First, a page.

The company's way of handling scandals and criticism over fake news by diminishing its media company image is even defined as "potentially deadly"[361] regarding the poor and fraught political environments like Myanmar or South Sudan appealed by the "free basics" programme of the social network.Serbian journalist Stevan Dojcinovic goes further by describing Facebook as a "monster" and accuses the company of "showing a cynical lack of concern for how its decisions affect the most vulnerable".[362]Indeed, Facebook had experimented with withdrawing media companies' news on user's newsfeed in few countries such as Serbia. Stevan Docjcinovic then wrote an article explaining how Facebook helped them "to bypass mainstream channels and bring [their] stories to hundreds of thousands of readers".[362] The rule about publishers is not being applied to paid posts raising the journalist's fears about the social network "becoming just another playground for the powerful"[362] by letting them for example buy Facebook ads.Critics are also visible in other media companies depicting the private company as the "destroyer of worlds". LittleThings CEO, Joe Speiser states that the algorithm shift "took out roughly 75% of LittleThings" organic traffic while hammering its profit margins"[363] compelling them to close their doors because they were relying on Facebook to share content.

Making the Internet more social enabled people to share their real name, likeness, voice, and the things that they are connected to. Now we always have an understanding of who is talking, who and what they are connected to, what they are saying, and to whom; through understanding identity and social context we have achieved greater openness as a society.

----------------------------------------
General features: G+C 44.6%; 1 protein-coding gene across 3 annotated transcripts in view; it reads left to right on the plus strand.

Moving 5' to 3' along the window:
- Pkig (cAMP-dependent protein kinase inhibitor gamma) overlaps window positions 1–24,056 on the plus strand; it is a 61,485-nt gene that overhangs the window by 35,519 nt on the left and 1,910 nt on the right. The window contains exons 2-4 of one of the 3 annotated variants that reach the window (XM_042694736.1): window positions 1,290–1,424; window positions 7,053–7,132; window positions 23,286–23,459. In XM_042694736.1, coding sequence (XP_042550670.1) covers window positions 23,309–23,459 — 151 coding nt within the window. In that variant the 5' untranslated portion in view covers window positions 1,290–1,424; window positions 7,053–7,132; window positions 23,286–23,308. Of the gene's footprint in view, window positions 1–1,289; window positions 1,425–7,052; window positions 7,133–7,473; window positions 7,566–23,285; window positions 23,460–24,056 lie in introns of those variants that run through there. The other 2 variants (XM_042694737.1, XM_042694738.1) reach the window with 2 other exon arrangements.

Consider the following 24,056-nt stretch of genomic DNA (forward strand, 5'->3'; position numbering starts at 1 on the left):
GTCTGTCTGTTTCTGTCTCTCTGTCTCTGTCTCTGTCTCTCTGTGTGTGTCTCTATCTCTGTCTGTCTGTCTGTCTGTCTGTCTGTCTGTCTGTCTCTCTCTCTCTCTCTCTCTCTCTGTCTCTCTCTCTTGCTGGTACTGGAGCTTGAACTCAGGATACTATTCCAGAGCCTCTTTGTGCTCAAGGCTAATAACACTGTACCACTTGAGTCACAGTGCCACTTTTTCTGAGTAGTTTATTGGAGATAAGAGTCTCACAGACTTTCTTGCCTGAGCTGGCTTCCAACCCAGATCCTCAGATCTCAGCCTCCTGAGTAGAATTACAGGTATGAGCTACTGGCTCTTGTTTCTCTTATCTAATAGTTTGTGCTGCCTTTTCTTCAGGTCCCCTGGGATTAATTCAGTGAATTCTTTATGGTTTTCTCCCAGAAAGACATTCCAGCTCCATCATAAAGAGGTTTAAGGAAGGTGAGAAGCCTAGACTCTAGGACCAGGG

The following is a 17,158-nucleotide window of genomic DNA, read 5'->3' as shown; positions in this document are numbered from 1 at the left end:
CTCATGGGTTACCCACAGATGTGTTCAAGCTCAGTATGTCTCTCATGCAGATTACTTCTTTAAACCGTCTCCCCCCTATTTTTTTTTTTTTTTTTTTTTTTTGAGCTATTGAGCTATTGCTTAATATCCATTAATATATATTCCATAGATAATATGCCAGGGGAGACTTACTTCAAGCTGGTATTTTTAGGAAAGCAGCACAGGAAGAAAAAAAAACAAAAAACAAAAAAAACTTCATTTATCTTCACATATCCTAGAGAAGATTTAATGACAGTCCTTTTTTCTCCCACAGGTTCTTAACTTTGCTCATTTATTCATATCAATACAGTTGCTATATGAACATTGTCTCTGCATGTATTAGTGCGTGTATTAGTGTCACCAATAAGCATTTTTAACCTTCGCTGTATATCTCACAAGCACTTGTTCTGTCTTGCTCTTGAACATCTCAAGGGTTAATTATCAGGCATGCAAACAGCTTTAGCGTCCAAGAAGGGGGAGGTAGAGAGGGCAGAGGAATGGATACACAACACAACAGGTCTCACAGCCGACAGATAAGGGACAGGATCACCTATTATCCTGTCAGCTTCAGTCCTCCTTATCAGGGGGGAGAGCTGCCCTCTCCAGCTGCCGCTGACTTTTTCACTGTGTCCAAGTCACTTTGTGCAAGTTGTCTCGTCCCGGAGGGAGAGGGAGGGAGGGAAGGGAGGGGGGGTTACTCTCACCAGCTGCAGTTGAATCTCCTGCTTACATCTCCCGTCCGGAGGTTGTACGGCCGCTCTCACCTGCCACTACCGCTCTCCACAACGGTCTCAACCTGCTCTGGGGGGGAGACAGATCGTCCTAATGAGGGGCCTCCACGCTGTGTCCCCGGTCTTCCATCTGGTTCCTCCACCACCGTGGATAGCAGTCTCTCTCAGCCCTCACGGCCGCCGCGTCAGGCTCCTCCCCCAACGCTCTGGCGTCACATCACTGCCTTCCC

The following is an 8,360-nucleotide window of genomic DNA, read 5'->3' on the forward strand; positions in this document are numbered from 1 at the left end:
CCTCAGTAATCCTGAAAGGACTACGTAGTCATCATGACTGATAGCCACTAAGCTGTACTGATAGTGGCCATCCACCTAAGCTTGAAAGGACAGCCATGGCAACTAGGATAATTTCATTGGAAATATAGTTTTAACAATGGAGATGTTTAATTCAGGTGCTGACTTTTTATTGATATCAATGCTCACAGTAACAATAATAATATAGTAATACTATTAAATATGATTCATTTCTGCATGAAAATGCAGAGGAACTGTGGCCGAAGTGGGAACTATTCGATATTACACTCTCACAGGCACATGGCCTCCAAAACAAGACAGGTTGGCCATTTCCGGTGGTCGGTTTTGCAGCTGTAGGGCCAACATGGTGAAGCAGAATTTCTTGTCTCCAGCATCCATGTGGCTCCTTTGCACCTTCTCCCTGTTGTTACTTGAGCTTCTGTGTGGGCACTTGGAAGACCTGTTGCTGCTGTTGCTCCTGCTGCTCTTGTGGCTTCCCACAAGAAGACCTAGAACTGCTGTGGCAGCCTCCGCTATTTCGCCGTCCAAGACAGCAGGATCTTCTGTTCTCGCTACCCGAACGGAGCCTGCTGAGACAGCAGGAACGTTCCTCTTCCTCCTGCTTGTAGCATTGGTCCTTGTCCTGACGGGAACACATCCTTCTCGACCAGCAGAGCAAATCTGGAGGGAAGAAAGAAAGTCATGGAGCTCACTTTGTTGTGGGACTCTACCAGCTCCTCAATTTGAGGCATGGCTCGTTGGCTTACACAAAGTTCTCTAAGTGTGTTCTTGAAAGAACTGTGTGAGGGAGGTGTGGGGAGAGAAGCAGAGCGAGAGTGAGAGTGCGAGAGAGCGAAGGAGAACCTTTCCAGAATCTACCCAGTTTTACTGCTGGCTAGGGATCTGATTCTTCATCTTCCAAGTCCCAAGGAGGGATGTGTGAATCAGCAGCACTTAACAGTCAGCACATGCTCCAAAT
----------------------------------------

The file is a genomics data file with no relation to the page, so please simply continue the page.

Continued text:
I, personally, find that this trend makes me a fanatic anti-extremist. I am boiling mad whenever I see or read such telegraphic (to use an ancient terminology) elaborations of ideas and facts, knowing that they are so wrong and misleading, and, at the same time, they find their ways into so many hearts and minds. Even worse, people who are still interested in a deeper analysis and a balanced view of topics, whether scientific, social, political or other, are considered leftovers from an earlier generation, and are labeled as extremists of the opposite color, by the fanatics of one corner or another.

Several years ago, I had a chance conversation with Jonathan Fanton, then President of the MacArthur Foundation. He mentioned that the Foundation was sponsoring a major study, to the tune of 50 million dollars, of how young people are being changed by the new digital media, such as the Internet. At the time, as part of our GoodWork research Project, I was involved in studies of ethics and focusing particularly on the ethical orientation of young people. And so I asked Pres. Fanton "Are you looking at the ways in which the ethics of youth may be affected?" He told me that the Foundation had not thought about this issue. After several conversations and a grant application, our GoodPlay project, a social science study of ethics in the digital media, was launched.